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Americans' growing wealth points to a boom in a tax-exempt corner of the bond market

Yuheng Zhan   

Americans' growing wealth points to a boom in a tax-exempt corner of the bond market
  • Municipal bonds could see a boost from the growing ranks of wealthy Americans.
  • According to Western Asset Management, tax-exempt muni bonds are a hot target.

Americans' wealth is growing, and with it, so could their demand for investments that can protect some of that wealth from taxes.

The market for municipal bonds — debt issued by local and state governments to fund projects that generate yields that are exempt from federal taxes — should be a hot target for the growing ranks of the wealthy, according to a note from Western Asset Management.

Adjusted-gross-income in the US spiked 17.7% to $2.2 trillion in 2021 tax year, the highest year-over-year surge in two decades, following the continued recovery from the pandemic and a stronger labor market, according to an analysis from Western Asset this week based on recent IRS data.

Growing net worth makes muni bonds more attractive as a tax shield, especially as investors anticipate the first rate cut on the horizon from the Federal Reserve, which would push bond values up.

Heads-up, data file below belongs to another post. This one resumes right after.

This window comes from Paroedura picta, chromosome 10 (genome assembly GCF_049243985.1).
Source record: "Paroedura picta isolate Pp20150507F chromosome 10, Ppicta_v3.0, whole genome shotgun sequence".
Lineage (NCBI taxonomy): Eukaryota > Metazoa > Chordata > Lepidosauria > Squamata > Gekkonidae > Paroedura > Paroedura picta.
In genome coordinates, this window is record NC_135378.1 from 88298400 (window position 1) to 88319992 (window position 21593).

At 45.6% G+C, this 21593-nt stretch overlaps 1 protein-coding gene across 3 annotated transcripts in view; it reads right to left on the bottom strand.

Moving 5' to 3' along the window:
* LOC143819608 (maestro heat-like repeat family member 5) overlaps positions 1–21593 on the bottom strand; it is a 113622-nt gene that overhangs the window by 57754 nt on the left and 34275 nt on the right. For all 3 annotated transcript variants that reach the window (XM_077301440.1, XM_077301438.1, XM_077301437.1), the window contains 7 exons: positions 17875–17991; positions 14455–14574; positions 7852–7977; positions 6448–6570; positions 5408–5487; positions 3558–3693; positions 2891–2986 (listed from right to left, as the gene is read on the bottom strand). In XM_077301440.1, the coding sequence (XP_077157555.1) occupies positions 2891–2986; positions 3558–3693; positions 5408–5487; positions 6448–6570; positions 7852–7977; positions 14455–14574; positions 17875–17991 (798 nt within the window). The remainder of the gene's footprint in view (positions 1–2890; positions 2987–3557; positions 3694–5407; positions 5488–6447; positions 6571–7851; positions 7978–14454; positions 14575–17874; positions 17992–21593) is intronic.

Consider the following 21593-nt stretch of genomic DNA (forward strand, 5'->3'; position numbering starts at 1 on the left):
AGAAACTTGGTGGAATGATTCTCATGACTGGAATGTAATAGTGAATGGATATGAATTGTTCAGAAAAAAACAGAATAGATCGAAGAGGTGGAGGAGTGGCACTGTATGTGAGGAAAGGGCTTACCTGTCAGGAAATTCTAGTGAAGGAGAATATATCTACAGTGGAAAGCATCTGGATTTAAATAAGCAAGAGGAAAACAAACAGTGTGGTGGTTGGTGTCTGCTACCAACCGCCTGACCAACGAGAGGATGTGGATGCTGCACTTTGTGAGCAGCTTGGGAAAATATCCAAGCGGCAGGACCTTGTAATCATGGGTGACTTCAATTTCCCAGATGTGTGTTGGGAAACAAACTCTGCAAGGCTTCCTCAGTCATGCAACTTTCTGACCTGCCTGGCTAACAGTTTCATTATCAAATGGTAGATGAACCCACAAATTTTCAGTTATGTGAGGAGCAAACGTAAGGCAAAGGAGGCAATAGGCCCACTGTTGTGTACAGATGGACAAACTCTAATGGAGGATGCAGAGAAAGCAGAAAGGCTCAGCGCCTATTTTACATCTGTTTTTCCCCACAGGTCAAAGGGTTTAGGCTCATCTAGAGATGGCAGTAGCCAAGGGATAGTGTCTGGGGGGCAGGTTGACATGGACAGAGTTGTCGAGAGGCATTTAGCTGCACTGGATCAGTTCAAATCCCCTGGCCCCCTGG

"Wealth levels are a key driver of taxing power for state and local governments, and this IRS release is an example of recent strength that has supported recent record high tax collections and favorable municipal credit quality," Western Asset's Samuel Weitzman wrote in the note.

"From a market technicals perspective, income trends also inform the composition of potential demand for municipal securities, not only shedding light on the number of taxpayers that can benefit from the municipal tax exemption, but also in which states demand could be highest."

By state, Wyoming led the wealth gains in the US in 2021 with a 27% increase in adjusted gross income, followed by Nevada which saw a 26% surge, and Montana with a 22% jump.

The muni market saw a $10 billion surge in new issues last week, a 10% jump from the previous week. Similar to fund flows, municipal mutual funds logged $295 million in net inflows by March 16, as per Lipper data.

Goldman Sachs previously wrote earlier this year that investors could grab cheaper muni bonds amid high yields before the central bank slashed rates, potentially lowering yields.

"Investors have had the opportunity to lock in yields that we have not seen in a very long time. Yields will fall in 2024 and quality bonds will perform," said Sylvia Yeh, the Goldman Sachs' co-head of municipal fixed income.

The Fed kept the interest rate unchanged at the conclusion of its meeting on Wednesday, but its "dot plot" reiterated that it sees three rate cuts coming in 2024.